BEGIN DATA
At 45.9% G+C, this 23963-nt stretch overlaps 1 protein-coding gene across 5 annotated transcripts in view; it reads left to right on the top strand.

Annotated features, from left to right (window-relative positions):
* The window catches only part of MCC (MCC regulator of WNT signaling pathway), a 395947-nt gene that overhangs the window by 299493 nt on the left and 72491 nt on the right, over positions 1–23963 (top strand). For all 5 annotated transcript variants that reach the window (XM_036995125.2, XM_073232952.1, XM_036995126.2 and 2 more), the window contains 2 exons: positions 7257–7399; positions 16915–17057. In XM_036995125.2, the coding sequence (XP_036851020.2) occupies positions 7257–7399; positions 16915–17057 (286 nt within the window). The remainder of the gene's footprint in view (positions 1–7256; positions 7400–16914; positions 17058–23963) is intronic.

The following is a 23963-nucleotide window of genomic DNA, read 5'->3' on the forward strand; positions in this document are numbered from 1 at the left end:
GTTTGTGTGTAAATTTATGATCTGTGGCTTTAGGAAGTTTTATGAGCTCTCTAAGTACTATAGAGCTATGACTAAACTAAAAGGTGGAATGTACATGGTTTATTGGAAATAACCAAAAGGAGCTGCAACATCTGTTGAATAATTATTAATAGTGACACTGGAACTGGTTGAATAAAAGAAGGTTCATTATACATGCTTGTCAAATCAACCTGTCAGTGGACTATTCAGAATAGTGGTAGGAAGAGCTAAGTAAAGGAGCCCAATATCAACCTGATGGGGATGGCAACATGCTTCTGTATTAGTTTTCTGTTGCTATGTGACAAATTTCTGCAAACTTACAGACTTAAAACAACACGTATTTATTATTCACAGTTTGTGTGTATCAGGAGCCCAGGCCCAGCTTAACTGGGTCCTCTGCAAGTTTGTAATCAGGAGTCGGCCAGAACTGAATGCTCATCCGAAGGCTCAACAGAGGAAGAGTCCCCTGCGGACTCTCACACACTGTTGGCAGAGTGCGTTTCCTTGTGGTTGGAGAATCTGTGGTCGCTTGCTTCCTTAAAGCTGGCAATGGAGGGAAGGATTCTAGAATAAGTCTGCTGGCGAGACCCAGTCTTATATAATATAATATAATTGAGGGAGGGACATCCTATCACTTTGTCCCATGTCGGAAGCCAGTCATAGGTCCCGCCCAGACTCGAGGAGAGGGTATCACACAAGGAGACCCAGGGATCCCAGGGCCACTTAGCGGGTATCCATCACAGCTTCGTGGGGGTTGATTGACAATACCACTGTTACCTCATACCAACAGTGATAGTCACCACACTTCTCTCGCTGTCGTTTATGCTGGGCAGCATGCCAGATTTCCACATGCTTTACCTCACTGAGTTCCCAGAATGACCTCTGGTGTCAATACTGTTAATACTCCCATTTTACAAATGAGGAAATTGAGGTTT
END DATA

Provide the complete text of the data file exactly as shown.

At 45.9% G+C, this 23963-nt stretch overlaps 1 protein-coding gene across 5 annotated transcripts in view; it reads left to right on the top strand.

Annotated features, from left to right (window-relative positions):
* The window catches only part of MCC (MCC regulator of WNT signaling pathway), a 395947-nt gene that overhangs the window by 299493 nt on the left and 72491 nt on the right, over positions 1–23963 (top strand). For all 5 annotated transcript variants that reach the window (XM_036995125.2, XM_073232952.1, XM_036995126.2 and 2 more), the window contains 2 exons: positions 7257–7399; positions 16915–17057. In XM_036995125.2, the coding sequence (XP_036851020.2) occupies positions 7257–7399; positions 16915–17057 (286 nt within the window). The remainder of the gene's footprint in view (positions 1–7256; positions 7400–16914; positions 17058–23963) is intronic.

The following is a 23963-nucleotide window of genomic DNA, read 5'->3' on the forward strand; positions in this document are numbered from 1 at the left end:
GTTTGTGTGTAAATTTATGATCTGTGGCTTTAGGAAGTTTTATGAGCTCTCTAAGTACTATAGAGCTATGACTAAACTAAAAGGTGGAATGTACATGGTTTATTGGAAATAACCAAAAGGAGCTGCAACATCTGTTGAATAATTATTAATAGTGACACTGGAACTGGTTGAATAAAAGAAGGTTCATTATACATGCTTGTCAAATCAACCTGTCAGTGGACTATTCAGAATAGTGGTAGGAAGAGCTAAGTAAAGGAGCCCAATATCAACCTGATGGGGATGGCAACATGCTTCTGTATTAGTTTTCTGTTGCTATGTGACAAATTTCTGCAAACTTACAGACTTAAAACAACACGTATTTATTATTCACAGTTTGTGTGTATCAGGAGCCCAGGCCCAGCTTAACTGGGTCCTCTGCAAGTTTGTAATCAGGAGTCGGCCAGAACTGAATGCTCATCCGAAGGCTCAACAGAGGAAGAGTCCCCTGCGGACTCTCACACACTGTTGGCAGAGTGCGTTTCCTTGTGGTTGGAGAATCTGTGGTCGCTTGCTTCCTTAAAGCTGGCAATGGAGGGAAGGATTCTAGAATAAGTCTGCTGGCGAGACCCAGTCTTATATAATATAATATAATTGAGGGAGGGACATCCTATCACTTTGTCCCATGTCGGAAGCCAGTCATAGGTCCCGCCCAGACTCGAGGAGAGGGTATCACACAAGGAGACCCAGGGATCCCAGGGCCACTTAGCGGGTATCCATCACAGCTTCGTGGGGGTTGATTGACAATACCACTGTTACCTCATACCAACAGTGATAGTCACCACACTTCTCTCGCTGTCGTTTATGCTGGGCAGCATGCCAGATTTCCACATGCTTTACCTCACTGAGTTCCCAGAATGACCTCTGGTGTCAATACTGTTAATACTCCCATTTTACAAATGAGGAAATTGAGGTTT